6. 6. Gender and Aggression  Men behave more aggressively than women, and are more likely to behave in ways that harm others  This difference applies to physical aggression rather than verbal or relational aggression.  And yet violent acts by women do occur, including acts of terrorism. Bombing in Russia by female suicide bombers
    7. 7. Gender and Social Power  In a variety of cultures, men have attributes and reputations that help them attain more social power (positions controlling more people and resources) than women do.  Men tend to interact in more dominating ways than women. Men often speak opinions rather than offering support and inviting input as women do.
    8. 8. Gender and Social Connection: Play  When boys play, the focus tends to be on the activity.  Male play is more competitive.  Men tend to dictate how the playtime will proceed.  When women play, the focus tends to be on connection and conversation.  Female play is more social.  Girls tend to invite feedback. Are these differences due to nature or nurture?
    9. 9. Gender and Social Communication Women communicate more than men:  more time with friends  more text messages  longer phone calls However, men and women speak about the same number of words per day. What fills in the extra time on those longer phone calls? Maybe…. listening? Men and women use communication differently.  Women seek input and explore relationships.  Women speak about people and feelings.  Men state their opinions and solutions .  Men speak about things and actions.
    10. 10. Gender and Social Connectedness  Both men and women turn to women when they want someone to talk to, seeking the “tend and befriend” response or better listening.  In general, women change roommates more often.  Women tend to have stronger ties to friends and family.  Women are often more involved with religion.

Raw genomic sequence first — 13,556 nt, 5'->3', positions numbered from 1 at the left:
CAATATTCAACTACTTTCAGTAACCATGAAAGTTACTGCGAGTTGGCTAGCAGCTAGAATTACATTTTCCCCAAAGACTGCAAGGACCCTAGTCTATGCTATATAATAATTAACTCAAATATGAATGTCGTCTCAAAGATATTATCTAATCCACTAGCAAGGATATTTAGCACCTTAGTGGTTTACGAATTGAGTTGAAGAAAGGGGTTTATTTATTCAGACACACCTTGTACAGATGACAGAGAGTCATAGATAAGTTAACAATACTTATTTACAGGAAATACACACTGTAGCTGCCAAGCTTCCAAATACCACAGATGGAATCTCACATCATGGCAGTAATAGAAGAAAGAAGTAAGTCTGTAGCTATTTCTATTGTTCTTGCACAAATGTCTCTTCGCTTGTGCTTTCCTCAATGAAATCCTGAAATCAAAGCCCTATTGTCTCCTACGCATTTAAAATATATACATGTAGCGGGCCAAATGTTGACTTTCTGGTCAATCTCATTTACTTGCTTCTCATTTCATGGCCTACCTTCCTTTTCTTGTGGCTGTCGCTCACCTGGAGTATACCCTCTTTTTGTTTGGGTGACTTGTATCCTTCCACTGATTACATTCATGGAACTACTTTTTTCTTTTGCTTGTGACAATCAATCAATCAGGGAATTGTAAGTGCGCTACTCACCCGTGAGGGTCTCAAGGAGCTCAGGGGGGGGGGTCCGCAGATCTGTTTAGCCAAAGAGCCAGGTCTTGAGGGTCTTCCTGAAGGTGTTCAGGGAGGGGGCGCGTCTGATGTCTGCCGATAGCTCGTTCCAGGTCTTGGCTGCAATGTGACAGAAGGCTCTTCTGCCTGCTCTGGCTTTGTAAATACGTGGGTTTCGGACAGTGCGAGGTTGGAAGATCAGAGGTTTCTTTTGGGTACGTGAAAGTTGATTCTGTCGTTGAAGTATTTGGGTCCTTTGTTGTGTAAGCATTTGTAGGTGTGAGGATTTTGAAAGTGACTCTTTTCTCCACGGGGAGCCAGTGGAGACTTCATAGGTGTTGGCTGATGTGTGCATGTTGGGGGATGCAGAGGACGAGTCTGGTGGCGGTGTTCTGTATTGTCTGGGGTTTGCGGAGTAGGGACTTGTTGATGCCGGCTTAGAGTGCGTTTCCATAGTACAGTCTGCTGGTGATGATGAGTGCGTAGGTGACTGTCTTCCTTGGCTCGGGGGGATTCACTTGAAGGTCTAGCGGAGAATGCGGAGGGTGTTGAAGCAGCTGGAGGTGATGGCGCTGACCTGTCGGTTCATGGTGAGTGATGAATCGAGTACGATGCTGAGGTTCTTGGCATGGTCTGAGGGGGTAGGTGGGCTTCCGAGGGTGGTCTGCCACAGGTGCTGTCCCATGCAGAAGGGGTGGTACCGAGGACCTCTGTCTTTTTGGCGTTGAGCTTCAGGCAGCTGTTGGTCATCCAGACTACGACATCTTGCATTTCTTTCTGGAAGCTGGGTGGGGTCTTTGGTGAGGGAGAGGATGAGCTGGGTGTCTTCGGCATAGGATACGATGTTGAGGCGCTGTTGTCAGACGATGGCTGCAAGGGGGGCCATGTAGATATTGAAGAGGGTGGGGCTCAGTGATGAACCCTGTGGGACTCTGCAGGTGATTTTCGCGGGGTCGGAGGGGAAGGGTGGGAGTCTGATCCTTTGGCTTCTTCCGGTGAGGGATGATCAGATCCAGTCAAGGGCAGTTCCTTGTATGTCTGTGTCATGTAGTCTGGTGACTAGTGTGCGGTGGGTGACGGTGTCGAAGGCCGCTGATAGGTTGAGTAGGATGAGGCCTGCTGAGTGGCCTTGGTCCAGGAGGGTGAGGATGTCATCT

11. 11. The Biology of Gender What biologically makes us male or female?  It begins with whether our 23rd pair of chromosomes looks like XX (female) or Xy (male).  Testes develop, and at seven weeks, the testes produce a flood of testosterone.  Hormones then guide the development of external sex organs. Brain Differences  During the fourth and fifth month of pregnancy, sex hormones bathe the fetal brain.  In adulthood, women have thicker areas in a part of the frontal lobes that help with verbal fluency.  There are also differences in the amygdala, hippocampus , and ratio of cell bodies to axons.
    12. 12. Adolescent Physical/Sexual Development and differences Puberty is the time of sexual maturation (becoming physically able to reproduce). During puberty, increased sex hormones lead to:  primary and secondary sex characteristics.  some changes in mood and behavior. Height changes are an early sign of puberty.  Because girls begin puberty sooner than boys, girls briefly overtake boys in height.
    13. 13. Primary Sex Characteristics: Reproductive organs Secondary Sex Characteristics: body hair, changing voice Puberty Timing The sequence of sexual maturation is predictable, but the time of onset varies from person to person. Maturing early can have social advantages and also increased expectations and risks.
    14. 14. Variations in Sexual Development Intersex Individuals  Some people develop with a combination of male and female physical characteristics, despite being genetically male or female. This can lead to controversies of sex typing in athletic competition.  In cases where males had genitalia that were underformed, absent, or accidentally removed, attempts to raise them as females often did not work out well psychosocially.  David “Brenda” Reimer case: After his genitalia were accidentally damaged, then removed, he was raised as a female, though he showed male behaviors. As an adult, he learned the truth, lived as a man, got married, but eventually committed suicide.
    15. 15. Gender Roles: The Influence of Culture Does culture define which behaviors fill a gender role? Or do the roles affect culture? Gender role: the behaviors expected of people related to their identity as men and women Gender identity: one’s sense of whether one is male and female, including a sense of what it means to be that gender Gender roles and culture: Expectations may vary  Gender roles have simplified, yet constrained, choices for men and women.  In the past century, women have been gaining more options for participation in workplaces and politics. In North American societies, men have been providers, women were caretakers In some societies, men and women share more in child rearing and accumulating resources